When I was growing up, and most likely, when you were growing up if you are in midlife, a sleek, bronzed skin in the summer months was seen as the ultimate in health, athleticism, vitality and beauty. We scooted out our doors just as soon as the spring sun allowed, wearing the skimpiest bikini our moms would tolerate, and covered our bodies in coconut scented oils guaranteed to soak in every last golden ray of sunshine. Several hours later, we would come in from the heat, and those of us who are fair-skinned would sport a bright red burn for a few days. But that was the price we willingly paid for that glorious, beautiful tan. We neither knew about, nor would we have cared about, SPF (sun protection factor). And once tanning beds were invented, we could sport a "healthy" tan all year long.
My, how times have changed.
Now that we are older, we are hopefully wiser about the dangers of tanning. We now know that exposure to UV rays can lead to premature aging, wrinkles, leathery skin, age spots, and, dangerously, immune system suppression and skin cancers.
The American Academy of Dermatologists states that there is no such thing as a safe tan. Tanning is actually a symptom of skin damage. As UV rays from the sun or a tanning bed hit the body, the skin cells produce melanin to try to protect themselves from further damage. That's what causes the tan.
You might think that if you don't get out in the sun or use a tanning bed a lot, that you won't be at risk. But over time, the damage from UV rays adds up. That's because the sun protection factor (SPF) from the melanin in the cells is only 2 to 4. We need at least an SPF of 15, and better yet, an SPF of 30 or more, to adequately protect the skin against damage from UV radiation.
Healthy skin has healthy collage and elastin fibers which make it look full and smooth. As the damage from tanning adds up, leathery, wrinkled skin and dark spots develop because the UV rays break down the skin's collagen and elastin fibers.
There are two types of UV radiation that reach the earth. UVA rays cause skin cell aging, damage DNA, and can lead to skin cancer. Tanning beds produce more UVA than UVB. UVB rays are most likely to cause sunburn, and are also thought to be the cause of most skin cancers in the United States. Many women by midlife have been exposed to both types of radiation.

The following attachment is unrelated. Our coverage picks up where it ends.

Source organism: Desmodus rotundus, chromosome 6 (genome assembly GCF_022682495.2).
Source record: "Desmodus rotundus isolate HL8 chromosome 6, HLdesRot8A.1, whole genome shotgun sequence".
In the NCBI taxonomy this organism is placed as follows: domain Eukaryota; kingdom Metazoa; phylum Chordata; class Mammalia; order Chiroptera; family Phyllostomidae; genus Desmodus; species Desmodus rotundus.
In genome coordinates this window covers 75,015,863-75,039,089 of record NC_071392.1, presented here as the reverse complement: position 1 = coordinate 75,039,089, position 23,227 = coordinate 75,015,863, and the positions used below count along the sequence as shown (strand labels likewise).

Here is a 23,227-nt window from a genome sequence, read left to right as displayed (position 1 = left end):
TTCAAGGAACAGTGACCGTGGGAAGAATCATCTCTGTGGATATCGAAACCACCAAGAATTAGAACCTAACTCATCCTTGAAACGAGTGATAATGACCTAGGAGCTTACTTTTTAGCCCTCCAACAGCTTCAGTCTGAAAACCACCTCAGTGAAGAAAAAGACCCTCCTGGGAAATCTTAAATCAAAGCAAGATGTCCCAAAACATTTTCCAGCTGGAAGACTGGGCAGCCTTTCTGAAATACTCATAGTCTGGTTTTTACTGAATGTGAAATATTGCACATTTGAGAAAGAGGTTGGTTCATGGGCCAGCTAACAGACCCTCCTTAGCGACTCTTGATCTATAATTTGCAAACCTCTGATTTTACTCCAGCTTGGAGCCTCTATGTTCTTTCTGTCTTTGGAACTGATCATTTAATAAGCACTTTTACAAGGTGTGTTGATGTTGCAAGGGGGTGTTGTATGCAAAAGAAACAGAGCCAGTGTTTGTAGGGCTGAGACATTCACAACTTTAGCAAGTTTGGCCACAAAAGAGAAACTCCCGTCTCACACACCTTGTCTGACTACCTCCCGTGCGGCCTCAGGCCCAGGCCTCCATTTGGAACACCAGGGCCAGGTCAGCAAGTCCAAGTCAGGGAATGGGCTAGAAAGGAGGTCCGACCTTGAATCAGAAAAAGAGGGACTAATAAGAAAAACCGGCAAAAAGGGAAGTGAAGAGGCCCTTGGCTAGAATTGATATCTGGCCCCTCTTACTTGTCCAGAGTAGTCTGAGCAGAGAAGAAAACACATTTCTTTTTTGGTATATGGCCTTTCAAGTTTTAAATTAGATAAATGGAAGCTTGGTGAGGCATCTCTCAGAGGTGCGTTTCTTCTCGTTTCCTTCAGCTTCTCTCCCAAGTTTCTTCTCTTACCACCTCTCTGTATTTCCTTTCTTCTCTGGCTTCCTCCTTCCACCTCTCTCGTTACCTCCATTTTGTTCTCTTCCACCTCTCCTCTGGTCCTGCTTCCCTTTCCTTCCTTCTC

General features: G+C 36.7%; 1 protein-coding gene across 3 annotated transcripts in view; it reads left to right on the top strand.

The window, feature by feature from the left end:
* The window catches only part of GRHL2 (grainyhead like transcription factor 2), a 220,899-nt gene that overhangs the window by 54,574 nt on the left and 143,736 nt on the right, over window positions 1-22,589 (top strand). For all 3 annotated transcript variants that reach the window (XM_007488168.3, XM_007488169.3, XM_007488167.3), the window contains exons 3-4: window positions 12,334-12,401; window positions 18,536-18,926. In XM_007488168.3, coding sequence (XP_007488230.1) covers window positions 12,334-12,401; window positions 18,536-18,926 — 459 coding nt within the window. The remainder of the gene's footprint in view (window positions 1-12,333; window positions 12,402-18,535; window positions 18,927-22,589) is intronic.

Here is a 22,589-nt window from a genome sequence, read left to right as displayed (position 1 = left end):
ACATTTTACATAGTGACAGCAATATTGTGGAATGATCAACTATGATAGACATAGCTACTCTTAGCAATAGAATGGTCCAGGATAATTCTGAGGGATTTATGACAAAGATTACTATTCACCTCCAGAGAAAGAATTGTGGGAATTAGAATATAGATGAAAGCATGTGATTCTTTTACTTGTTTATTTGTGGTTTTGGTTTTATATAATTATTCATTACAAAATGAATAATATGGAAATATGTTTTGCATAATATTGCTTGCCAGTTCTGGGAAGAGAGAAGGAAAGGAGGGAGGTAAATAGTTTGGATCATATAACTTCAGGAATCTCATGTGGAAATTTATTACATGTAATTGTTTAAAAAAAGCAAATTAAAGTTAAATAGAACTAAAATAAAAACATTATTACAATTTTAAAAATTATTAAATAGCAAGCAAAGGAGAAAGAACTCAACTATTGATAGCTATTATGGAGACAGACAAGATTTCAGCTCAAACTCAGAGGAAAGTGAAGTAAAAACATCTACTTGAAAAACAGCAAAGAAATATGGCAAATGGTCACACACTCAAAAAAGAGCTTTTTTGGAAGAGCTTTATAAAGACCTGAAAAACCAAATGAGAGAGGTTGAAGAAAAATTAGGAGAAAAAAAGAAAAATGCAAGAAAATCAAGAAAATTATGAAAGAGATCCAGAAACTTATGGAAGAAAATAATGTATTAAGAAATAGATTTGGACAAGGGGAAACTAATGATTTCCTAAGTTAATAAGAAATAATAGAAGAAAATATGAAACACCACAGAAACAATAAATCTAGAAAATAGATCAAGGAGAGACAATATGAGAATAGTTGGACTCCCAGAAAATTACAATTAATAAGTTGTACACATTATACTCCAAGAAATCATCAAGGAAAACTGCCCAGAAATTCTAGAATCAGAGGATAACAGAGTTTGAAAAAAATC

While it is too late to reverse the effects of our teenage and young adult lack of care for our skin, we can do better in the summers ahead.
You can enjoy the warm, sunny weather of spring and summer and still protect your skin with some simple tips.
First, keep in mind when and where you are most likely to be exposed to UV radiation. UV rays are strongest between 10 AM and 4 PM, in the spring and summer months, closer to the equator, and at higher elevations. UV rays can penetrate clouds, so just because it is a cloudy day, you are not protected from UV exposure. UV rays can also bounce off surfaces such as glass, water, pavement, and grass. This is why you are more likely to get sunburned in a swimming pool.
If you are going to be outside on a sunny day, take steps to protect your skin. Before going out in the sun, use a broad spectrum sun screen with an SPF of 30 or above to all areas of exposed skin, including the face and back of the neck. Re-apply your sunscreen frequently as it will wear off.
Wear protective clothing. Look for clothing with labels that offer UV protection. Light colored, natural fabrics can cover a lot of skin while still being cool and comfortable.
To protect your face and the top of your head, make the stylish choice and wear a wide-brimmed hat.
Take refuge in the shade of a tree, umbrella, or parasol.
To sport a tan while out in the sun, use bronzing lotions rather than tanning beds.
Sun, wind, and heat can dry your skin, so it is important to stay hydrated by drinking plenty of water, even if you don't feel thirsty.
Wear sunglasses with UV protection to protect your eyes. Just like your skin, your eyes are vulnerable to damage from UV radiation.
When you come in from the outdoors, treat your skin to a gentle cleansing and lubricate with lotion or body butter.
Even with precautions, you may get a sunburn. It may take 6-48 hours for the full effects of a sunburn to appear. Treat a sunburn with cool baths, over-the-counter hydrocortisone creams, and aspirin for pain. A severe sunburn, with a large area of red, blistered skin, and headache, fever, or chills, should be treated as a medical emergency.